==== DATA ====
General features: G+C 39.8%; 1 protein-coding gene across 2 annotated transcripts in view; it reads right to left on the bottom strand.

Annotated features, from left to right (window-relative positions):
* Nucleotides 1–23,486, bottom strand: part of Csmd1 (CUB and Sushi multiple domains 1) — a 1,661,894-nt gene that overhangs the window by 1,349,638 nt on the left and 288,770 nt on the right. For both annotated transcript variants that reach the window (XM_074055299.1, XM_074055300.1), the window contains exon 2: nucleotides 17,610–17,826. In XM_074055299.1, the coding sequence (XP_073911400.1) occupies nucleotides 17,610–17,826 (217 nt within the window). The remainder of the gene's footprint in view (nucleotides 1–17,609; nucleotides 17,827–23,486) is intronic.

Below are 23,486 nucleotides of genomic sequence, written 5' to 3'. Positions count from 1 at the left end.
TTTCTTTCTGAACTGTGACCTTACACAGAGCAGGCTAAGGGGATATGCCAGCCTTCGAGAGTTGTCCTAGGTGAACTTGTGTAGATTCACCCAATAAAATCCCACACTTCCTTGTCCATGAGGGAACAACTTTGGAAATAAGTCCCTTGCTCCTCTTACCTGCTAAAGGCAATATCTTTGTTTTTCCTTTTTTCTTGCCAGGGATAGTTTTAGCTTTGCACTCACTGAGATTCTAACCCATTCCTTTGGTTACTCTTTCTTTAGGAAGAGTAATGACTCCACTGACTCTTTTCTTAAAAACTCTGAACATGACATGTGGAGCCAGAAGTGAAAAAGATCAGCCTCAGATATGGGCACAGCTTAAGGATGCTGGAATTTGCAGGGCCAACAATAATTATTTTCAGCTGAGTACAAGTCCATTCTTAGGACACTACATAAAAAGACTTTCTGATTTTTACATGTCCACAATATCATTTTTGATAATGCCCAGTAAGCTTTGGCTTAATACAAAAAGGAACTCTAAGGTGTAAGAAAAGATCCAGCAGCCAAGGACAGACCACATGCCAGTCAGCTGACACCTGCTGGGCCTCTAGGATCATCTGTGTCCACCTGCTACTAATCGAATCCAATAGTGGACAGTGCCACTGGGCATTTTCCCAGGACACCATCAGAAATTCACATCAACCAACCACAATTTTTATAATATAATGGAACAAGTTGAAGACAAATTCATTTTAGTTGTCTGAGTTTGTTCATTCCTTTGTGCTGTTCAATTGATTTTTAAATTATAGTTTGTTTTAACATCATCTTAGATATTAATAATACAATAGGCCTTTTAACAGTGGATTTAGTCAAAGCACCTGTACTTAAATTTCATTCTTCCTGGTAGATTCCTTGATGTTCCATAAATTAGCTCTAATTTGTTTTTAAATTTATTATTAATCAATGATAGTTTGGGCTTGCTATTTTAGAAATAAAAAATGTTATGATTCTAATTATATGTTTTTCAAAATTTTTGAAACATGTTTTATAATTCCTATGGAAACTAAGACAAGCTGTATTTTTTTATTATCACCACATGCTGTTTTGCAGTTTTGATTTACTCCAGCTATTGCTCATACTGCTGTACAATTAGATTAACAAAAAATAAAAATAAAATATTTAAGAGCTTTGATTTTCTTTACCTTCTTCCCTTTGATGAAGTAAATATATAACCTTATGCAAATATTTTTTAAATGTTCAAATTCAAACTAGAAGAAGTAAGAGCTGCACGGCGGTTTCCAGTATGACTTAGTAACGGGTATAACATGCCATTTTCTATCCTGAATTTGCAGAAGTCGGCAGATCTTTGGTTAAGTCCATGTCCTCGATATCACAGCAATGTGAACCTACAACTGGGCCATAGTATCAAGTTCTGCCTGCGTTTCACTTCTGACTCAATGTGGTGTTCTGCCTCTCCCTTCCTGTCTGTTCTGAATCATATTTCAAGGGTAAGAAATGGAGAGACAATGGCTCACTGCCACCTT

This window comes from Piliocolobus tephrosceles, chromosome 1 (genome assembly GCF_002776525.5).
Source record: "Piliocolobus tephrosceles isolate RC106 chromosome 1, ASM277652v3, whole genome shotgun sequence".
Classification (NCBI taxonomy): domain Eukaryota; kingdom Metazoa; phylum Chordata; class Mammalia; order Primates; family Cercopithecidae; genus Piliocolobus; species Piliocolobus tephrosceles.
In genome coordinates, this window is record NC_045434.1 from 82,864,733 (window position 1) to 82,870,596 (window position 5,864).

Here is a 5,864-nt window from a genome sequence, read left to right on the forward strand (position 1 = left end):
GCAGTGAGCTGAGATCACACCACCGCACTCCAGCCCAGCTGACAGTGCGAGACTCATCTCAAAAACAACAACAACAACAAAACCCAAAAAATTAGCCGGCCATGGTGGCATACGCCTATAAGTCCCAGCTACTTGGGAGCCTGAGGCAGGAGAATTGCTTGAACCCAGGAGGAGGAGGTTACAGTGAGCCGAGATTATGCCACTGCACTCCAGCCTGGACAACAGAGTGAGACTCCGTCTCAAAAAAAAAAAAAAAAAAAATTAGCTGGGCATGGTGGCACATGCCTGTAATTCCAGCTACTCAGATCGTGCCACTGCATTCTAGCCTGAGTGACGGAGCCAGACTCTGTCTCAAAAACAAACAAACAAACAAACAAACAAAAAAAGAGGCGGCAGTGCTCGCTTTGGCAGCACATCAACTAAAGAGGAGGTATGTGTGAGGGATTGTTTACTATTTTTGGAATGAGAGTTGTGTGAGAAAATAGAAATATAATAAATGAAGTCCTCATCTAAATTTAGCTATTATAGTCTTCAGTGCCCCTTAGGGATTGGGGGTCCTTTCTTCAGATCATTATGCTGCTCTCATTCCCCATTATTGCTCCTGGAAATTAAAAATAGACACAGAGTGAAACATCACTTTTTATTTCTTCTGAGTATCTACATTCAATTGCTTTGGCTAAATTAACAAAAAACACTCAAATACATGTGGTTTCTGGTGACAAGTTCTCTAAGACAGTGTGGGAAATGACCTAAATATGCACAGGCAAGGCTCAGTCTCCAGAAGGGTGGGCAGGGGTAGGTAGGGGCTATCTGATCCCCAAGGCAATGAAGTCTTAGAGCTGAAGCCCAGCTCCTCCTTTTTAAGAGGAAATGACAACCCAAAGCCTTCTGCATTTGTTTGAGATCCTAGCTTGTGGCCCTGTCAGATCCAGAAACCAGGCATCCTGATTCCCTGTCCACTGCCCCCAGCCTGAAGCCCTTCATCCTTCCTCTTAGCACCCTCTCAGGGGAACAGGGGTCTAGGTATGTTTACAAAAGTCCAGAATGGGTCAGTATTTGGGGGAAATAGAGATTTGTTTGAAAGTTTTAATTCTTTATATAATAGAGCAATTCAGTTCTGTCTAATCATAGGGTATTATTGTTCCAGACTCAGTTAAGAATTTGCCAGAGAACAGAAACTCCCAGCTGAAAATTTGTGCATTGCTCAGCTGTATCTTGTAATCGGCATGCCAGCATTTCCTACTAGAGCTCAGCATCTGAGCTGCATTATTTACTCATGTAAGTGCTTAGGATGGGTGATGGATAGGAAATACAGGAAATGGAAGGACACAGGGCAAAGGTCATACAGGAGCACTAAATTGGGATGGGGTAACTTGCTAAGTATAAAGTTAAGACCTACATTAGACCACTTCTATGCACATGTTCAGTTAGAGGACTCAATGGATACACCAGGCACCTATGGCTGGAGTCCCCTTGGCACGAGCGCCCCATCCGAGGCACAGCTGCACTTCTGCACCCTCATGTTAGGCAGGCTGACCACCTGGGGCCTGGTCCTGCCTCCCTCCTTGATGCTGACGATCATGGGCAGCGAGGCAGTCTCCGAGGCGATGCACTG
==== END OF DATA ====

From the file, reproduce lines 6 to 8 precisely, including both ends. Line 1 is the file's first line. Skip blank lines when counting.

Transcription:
This window comes from Piliocolobus tephrosceles, chromosome 1 (genome assembly GCF_002776525.5).
Source record: "Piliocolobus tephrosceles isolate RC106 chromosome 1, ASM277652v3, whole genome shotgun sequence".
Classification (NCBI taxonomy): domain Eukaryota; kingdom Metazoa; phylum Chordata; class Mammalia; order Primates; family Cercopithecidae; genus Piliocolobus; species Piliocolobus tephrosceles.